- Extremely practical
- Clarke's trademark humor
- Gives good attention to the teen years
- Strategies tested in his own home and by counseling clients
|Publisher:||Focus on the Family|
|Product dimensions:||5.40(w) x 7.60(h) x 0.90(d)|
About the Author
Dr. David Clarke is a psychologist, speaker, author, and father of four. He's a graduate of Dallas Theological Seminary and Western Conservative Baptist Seminary and maintains a private counseling practice.
Read an Excerpt
YOUR SUPERNATURAL TEAM MEMBER
Do not ever sell a house. Do not buy a house. I'm serious. If you live in a pup tent next to a nuclear waste dump, stay there. It will be easier and better for your health than selling your house and buying a new one.
If you have ever sold a house and bought another one, you know what I'm talking about. "Living nightmare" doesn't even come close to describing the process.
My lovely blonde wife, Sandy, and I spent the last seven months selling our home of thirty-one years and purchasing another home. We're still in recovery.
Throwing out all the useless stuff we'd accumulated over three decades was exhausting. And a little embarrassing. Getting our house ready to sell was expensive. Keeping it cleaned and staged for showings was incredibly annoying. Searching and searching and searching for a new house was unbelievably frustrating. Packing up all the things we were taking was a brutal, never-ending job. I have decided to invest heavily in cardboard box manufacturers.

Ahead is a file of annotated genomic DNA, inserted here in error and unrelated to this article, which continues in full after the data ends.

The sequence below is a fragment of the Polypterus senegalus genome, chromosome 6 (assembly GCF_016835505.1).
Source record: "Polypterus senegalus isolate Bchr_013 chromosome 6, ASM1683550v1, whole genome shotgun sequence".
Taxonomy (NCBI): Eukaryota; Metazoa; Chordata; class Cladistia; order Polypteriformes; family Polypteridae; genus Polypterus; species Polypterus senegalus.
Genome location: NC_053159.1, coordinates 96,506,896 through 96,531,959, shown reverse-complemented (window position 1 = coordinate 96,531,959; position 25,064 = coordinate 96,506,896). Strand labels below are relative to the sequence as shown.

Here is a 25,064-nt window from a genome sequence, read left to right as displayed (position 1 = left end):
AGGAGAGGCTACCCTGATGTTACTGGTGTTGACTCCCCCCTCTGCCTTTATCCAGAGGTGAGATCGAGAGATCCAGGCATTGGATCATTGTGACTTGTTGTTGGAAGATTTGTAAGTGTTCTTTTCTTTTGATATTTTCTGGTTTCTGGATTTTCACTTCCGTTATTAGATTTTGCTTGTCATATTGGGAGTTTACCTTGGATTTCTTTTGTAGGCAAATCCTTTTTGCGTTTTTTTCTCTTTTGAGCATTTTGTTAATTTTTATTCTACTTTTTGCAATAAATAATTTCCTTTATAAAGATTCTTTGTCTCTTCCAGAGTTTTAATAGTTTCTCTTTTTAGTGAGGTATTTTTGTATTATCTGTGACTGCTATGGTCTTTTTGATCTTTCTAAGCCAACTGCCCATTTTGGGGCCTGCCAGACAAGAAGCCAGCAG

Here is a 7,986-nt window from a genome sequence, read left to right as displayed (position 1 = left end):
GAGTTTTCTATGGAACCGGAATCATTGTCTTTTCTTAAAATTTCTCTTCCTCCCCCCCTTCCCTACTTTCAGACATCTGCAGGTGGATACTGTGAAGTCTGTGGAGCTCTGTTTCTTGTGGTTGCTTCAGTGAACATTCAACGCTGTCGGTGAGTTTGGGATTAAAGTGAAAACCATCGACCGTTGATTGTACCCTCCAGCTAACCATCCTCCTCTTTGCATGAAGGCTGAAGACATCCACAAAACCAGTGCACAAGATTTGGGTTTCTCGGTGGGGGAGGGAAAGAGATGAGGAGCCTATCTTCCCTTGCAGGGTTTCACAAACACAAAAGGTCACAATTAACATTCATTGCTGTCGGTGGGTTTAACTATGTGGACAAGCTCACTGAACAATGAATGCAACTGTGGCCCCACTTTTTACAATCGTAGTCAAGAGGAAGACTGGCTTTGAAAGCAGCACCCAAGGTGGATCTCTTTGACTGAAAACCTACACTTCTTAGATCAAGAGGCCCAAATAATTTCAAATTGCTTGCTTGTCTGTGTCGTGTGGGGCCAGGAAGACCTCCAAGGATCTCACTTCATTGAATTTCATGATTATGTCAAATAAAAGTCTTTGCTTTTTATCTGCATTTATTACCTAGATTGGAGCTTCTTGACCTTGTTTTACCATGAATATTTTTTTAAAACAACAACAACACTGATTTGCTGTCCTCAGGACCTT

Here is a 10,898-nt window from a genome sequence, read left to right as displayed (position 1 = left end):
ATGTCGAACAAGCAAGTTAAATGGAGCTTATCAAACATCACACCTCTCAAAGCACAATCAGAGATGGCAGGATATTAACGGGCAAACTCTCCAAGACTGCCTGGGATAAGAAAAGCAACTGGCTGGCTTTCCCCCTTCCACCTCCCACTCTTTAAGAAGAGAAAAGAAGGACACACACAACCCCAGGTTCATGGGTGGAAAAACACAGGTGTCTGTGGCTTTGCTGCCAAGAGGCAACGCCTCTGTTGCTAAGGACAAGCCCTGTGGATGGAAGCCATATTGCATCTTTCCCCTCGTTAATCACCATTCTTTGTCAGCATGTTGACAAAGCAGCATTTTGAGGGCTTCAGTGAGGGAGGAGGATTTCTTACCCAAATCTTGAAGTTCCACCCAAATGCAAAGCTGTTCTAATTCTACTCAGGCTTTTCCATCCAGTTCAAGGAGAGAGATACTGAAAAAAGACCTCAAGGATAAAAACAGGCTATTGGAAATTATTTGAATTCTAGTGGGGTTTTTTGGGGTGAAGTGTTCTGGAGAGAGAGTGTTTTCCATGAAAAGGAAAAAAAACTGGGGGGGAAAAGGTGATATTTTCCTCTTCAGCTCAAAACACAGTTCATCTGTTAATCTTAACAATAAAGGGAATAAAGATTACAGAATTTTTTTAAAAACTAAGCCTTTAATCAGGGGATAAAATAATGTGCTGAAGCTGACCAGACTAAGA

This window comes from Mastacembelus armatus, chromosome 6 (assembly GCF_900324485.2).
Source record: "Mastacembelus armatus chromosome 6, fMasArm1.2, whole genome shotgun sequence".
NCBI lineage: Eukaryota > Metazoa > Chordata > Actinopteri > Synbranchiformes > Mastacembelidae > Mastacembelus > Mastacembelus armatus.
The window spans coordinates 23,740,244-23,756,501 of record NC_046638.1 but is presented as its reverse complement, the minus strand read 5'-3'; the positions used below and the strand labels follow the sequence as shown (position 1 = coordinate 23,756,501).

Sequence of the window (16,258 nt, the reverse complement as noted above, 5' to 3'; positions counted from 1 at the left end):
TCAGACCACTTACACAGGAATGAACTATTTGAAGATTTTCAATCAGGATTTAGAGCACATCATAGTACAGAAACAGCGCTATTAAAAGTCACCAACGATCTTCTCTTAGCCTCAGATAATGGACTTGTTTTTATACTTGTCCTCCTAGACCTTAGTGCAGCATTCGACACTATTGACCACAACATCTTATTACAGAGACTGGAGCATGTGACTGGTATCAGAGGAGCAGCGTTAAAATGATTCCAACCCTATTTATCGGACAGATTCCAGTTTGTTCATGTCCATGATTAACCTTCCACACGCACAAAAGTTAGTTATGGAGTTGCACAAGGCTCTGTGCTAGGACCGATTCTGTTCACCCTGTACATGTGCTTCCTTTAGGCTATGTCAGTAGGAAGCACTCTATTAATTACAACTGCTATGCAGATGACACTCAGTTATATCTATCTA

But the worst part of the miserable experience was dealing with the bank that finally ... finally ... finally decided to give us a mortgage loan.
I thought torture was illegal. It's not. Our wonderful bank forced us to reveal every penny we made and every penny we spent in our thirty-five-year marriage. Entire forests were cut down to provide the thousands of forms we signed. More forests were cut down to replace the signed forms that our bank misplaced. After inflicting the maximum amount of pain and suffering possible, our bank — two days before our closing — approved the loan.
As you can see, I could go on and on. I'll end with the two things I told Sandy as we drove away from our closing. First, I apologized for making fun of persons who need an emotional support animal. I get it now. I need at least three emotional support animals.
Second, and most important, I made it clear that I will die in our new home. Emergency responders or funeral home employees — I don't care which — will carry me out in a bag. Because ... I'm never selling this house.
I feel better after my real estate rant. It's good to get the feelings out. But the real point of my sad story is that you can't sell a house and buy another house on your own. It takes a team to get it all done. I had Sandy. I had our four adult kids. I had my parents. I had Bob and Pam Johns, our best friends. I had Liz Menendez, our wonderful Realtor. And I had God, who got us through every twist and turn of the experience.
It Takes a Team to Parent
Just as you shouldn't sell or buy a home on your own (while you can, it's not advisable), you can't be a successful parent on your own. Parenting is too hard. Too stressful. Too demanding. Too complicated. It's too much of everything to tackle without a team.
In this chapter and the next, I will introduce you to your winning Parenting Team. This team will give you the spiritual, emotional, and practical help you need to get the parenting job done right.
Without God, Forget About It
Your most important team member is God. There's no question about it. I can't even imagine attempting to raise children without God's help. Sandy and I barely made it through parenting four kids with His help.
To be a successful parent, you must have these qualities: Love. Respect.